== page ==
Safety of ergot stress echocardiography for non-invasive detection of coronary vasospasm

A. Pálinkás, Eugenio Picano, Olaf Rodriguez, Ana Diordjevic-Dikic, Patrizia Landi, A. Varga, Bruno Ghelarducci

Research output: Contribution to journalArticle

9 Citations (Scopus)

Abstract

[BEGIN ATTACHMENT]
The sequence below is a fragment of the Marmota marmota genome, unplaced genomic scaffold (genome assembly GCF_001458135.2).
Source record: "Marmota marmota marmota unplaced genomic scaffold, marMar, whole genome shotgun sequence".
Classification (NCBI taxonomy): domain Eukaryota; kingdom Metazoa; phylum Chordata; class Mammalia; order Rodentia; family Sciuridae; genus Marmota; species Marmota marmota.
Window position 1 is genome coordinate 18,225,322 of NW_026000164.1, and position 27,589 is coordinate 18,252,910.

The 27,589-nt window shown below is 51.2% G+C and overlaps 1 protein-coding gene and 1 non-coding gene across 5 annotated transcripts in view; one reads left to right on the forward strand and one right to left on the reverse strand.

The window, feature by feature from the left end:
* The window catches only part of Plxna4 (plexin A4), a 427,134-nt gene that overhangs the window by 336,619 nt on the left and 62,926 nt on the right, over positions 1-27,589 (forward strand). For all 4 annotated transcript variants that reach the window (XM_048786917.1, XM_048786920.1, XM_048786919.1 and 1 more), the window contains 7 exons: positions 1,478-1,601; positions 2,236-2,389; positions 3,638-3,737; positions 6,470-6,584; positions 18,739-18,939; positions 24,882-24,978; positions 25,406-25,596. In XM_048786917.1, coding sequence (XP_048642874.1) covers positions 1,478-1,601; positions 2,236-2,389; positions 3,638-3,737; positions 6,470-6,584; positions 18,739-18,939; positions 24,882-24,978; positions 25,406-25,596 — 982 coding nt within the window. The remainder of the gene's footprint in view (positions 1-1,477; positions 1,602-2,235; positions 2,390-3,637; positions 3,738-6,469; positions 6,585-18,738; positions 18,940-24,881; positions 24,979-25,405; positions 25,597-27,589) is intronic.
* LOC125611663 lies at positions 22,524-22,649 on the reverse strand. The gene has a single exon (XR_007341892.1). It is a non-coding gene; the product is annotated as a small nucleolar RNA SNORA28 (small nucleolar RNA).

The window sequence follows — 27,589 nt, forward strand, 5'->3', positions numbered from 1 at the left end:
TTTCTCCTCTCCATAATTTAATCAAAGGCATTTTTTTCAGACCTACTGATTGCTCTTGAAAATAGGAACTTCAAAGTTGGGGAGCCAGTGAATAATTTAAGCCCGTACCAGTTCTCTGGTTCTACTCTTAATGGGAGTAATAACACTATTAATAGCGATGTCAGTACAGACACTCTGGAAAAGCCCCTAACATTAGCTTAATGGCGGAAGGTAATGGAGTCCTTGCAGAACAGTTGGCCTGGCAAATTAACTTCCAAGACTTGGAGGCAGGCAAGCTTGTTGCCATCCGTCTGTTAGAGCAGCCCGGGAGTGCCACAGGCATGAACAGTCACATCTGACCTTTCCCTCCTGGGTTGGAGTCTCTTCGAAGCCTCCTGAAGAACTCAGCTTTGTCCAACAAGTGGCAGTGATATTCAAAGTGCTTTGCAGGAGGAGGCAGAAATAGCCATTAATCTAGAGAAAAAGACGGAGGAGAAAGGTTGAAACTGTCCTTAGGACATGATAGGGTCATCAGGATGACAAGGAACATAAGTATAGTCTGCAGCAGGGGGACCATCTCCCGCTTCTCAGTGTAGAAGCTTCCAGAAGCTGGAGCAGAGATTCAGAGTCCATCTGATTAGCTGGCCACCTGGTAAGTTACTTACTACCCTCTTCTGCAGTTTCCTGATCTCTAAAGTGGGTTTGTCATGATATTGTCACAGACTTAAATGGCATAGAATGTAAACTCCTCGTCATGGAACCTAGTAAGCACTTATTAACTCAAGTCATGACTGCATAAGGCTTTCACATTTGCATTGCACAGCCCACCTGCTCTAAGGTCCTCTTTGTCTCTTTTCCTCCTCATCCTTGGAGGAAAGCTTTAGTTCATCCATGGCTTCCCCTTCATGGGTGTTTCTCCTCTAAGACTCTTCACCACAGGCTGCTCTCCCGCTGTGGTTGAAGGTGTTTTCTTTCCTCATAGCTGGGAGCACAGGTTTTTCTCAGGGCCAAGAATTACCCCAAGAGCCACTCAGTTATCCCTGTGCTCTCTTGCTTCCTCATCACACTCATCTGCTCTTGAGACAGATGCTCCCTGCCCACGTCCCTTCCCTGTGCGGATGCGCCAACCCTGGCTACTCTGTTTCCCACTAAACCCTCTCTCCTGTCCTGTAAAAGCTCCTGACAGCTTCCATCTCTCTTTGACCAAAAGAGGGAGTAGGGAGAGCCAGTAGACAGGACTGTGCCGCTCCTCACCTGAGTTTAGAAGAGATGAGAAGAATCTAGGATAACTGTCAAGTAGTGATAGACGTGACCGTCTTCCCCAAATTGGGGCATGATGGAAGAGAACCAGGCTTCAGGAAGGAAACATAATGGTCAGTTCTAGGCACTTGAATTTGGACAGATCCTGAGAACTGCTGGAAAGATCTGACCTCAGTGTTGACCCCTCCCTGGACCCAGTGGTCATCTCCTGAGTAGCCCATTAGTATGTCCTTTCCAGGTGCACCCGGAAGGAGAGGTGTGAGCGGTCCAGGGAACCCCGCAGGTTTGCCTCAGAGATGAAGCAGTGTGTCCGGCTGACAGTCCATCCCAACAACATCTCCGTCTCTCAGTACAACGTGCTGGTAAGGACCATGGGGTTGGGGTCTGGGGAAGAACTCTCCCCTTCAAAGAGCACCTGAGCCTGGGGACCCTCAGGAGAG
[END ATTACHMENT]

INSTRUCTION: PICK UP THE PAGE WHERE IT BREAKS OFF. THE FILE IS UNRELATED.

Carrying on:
Background: The safety of ergonovine/ergometrine stress testing for coronary vasospasm when performed outside the cardiac catheterization laboratory (cath lab) has been questioned vigorously. Aim: To assess the tolerability and safety of ergonovine/ergometrine stress testing performed in the echocardiographic laboratory (echo lab). Methods: We retrospectively reviewed the data prospectively collected in the echo lab of the Institute of Clinical Physiology from 1 January 1985 to 1 June 2000, from 587 tests performed on 573 patients (either ergonovine or ergometrine stress echocardiography testing). By selection, all patients had a history of chest pain, consistent with vasospastic angina, negative exercise stress testing or stress echocardiography (with dipyridamole, dobutamine or exercise), and normal or near normal resting left ventricular function. Ergonovine or ergometrine maleate was injected up to a total cumulative dosage of 0.35 mg, under continuous 12-lead electrocardiographic and two-dimensional echocardiographic monitoring. Results: There were no deaths, myocardial infarctions, ventricular fibrillations or third degree AV blocks. One patient had non-sustained ventricular tachycardia associated with transient ST segment elevation 30 min after the test. Three patients had second degree AV block associated with a positive echocardiography test that was promptly reversed by nitrates administration. Transient regional myocardial dysfunction occurred in 79 patients (13%). Limiting ischaemia-independent side effects were present in 17 patients (3%): hypotension in one, arterial hypertension in five, non-sustained ventricular tachycardia in two and nausea or vomiting in ten. The test was well tolerated and echocardiograms were interpretable in 97% of the tests performed. Conclusion: Pharmacological stress echocardiography with either ergonovine or ergometrine is well tolerated and can be performed with relatively low risk in the echo lab in properly selected patients in whom coronary vasospasm is suspected.